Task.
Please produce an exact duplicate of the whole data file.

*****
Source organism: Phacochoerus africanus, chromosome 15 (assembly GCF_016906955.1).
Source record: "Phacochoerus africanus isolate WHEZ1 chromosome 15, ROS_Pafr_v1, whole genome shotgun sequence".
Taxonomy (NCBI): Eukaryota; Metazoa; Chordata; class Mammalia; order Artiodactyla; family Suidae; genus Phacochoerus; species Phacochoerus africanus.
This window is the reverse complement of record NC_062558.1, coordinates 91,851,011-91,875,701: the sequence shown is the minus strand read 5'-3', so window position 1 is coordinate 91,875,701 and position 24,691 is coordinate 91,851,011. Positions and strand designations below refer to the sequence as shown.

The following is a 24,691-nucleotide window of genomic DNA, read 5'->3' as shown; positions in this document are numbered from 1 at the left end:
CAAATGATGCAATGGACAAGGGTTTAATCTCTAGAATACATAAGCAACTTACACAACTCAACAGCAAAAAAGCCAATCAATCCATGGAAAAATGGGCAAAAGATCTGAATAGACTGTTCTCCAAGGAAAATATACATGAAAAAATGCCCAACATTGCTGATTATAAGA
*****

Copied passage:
Source organism: Phacochoerus africanus, chromosome 15 (assembly GCF_016906955.1).
Source record: "Phacochoerus africanus isolate WHEZ1 chromosome 15, ROS_Pafr_v1, whole genome shotgun sequence".
Taxonomy (NCBI): Eukaryota; Metazoa; Chordata; class Mammalia; order Artiodactyla; family Suidae; genus Phacochoerus; species Phacochoerus africanus.
This window is the reverse complement of record NC_062558.1, coordinates 91,851,011-91,875,701: the sequence shown is the minus strand read 5'-3', so window position 1 is coordinate 91,875,701 and position 24,691 is coordinate 91,851,011. Positions and strand designations below refer to the sequence as shown.

The following is a 24,691-nucleotide window of genomic DNA, read 5'->3' as shown; positions in this document are numbered from 1 at the left end:
CAAATGATGCAATGGACAAGGGTTTAATCTCTAGAATACATAAGCAACTTACACAACTCAACAGCAAAAAAGCCAATCAATCCATGGAAAAATGGGCAAAAGATCTGAATAGACTGTTCTCCAAGGAAAATATACATGAAAAAATGCCCAACATTGCTGATTATAAGA